Use this URL to cite or link to this record in EThOS: https://ethos.bl.uk/OrderDetails.do?uin=uk.bl.ethos.729102
Title: Structural studies of PfEMP1 bound to human cluster of differentiation 36 and of an unusual human antibody
Author: Hsieh, Fu-Lien
ISNI:       0000 0004 6498 802X
Awarding Body: University of Oxford
Current Institution: University of Oxford
Date of Award: 2017
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Abstract:
In Plasmodium falciparum-infected humans, parasites escape from splenic clearance and cause severe or chronic symptoms partly through the action of the variable surface antigens expressed on the surfaces of infected erythrocytes, called P. falciparum erythrocyte membrane protein 1 (PfEMP1). PfEMP1 that interact with human Cluster of Differentiation 36 (CD36) receptor mediate the most common adhesion phenotype found in infected erythrocytes. Here the first crystal structure of CD36 in complex with a PfEMP1 CIDR domain is presented. Together with sequence analysis and biophysical data, it shows how parasite PfEMP1 proteins are able to diversify hugely while retaining a chemically conserved CD36 binding surface. This reveals insight into the structure and function of CD36 and shows how the parasite targets a region of CD36 that is critical for its physiological role, avoiding mutations in host receptors that would prevent parasite binding. Repetitive interspersed family proteins (RIFINs) are the most abundant variant surface antigens in P. falciparum. However, unlike the well-studied PfEMP1, the function of RIFIN remains unclear. Recently, a subset of human antibodies was identified from malaria-endemic areas that can recognise varied RIFINs. These antibodies have the unique feature of the insertion of a human receptor, LAIR1 (CD305), into the third complementarity-determining region of their heavy chain. Here, the first structure of one of these unusual LAIR1-containing antibodies is presented. It reveals that the CDR loops are mostly occluded by the insert and form a surface that positions LAIR1 for antigen binding. The variable regions of the antibody therefore no longer perform their classical role in antigen recognition. Instead they act as an adaptor between a human LAIR1 insert with antigen binding properties and the immune-modulatory antibody constant regions.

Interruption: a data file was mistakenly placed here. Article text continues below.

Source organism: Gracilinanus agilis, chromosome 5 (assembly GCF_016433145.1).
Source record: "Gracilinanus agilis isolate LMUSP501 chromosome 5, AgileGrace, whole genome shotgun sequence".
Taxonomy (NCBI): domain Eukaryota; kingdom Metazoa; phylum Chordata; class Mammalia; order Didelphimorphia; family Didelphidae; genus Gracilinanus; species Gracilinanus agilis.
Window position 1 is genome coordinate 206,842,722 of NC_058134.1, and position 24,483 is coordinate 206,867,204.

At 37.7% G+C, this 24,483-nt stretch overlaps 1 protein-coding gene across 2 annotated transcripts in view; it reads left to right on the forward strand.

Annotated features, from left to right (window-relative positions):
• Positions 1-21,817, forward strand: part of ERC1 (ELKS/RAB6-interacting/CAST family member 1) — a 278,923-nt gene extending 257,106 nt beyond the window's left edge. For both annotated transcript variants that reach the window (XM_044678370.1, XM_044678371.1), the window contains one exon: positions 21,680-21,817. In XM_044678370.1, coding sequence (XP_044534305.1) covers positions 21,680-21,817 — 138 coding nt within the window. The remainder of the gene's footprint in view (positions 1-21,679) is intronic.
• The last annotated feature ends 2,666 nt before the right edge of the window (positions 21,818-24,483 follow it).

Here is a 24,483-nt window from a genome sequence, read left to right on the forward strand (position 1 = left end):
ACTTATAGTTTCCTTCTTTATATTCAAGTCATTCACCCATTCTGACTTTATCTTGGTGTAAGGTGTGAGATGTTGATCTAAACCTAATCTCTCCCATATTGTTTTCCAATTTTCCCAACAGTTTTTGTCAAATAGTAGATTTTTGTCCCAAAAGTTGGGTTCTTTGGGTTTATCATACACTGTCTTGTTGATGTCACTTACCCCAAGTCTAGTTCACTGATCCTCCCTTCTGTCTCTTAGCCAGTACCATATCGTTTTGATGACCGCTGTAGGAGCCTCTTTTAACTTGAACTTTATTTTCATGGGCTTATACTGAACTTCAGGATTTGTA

Supervisor: Higgins, Matt Sponsor: Taiwan Bio-Development Foundation
Qualification Name: Thesis (Ph.D.) Qualification Level: Doctoral
EThOS ID: uk.bl.ethos.729102  DOI: Not available
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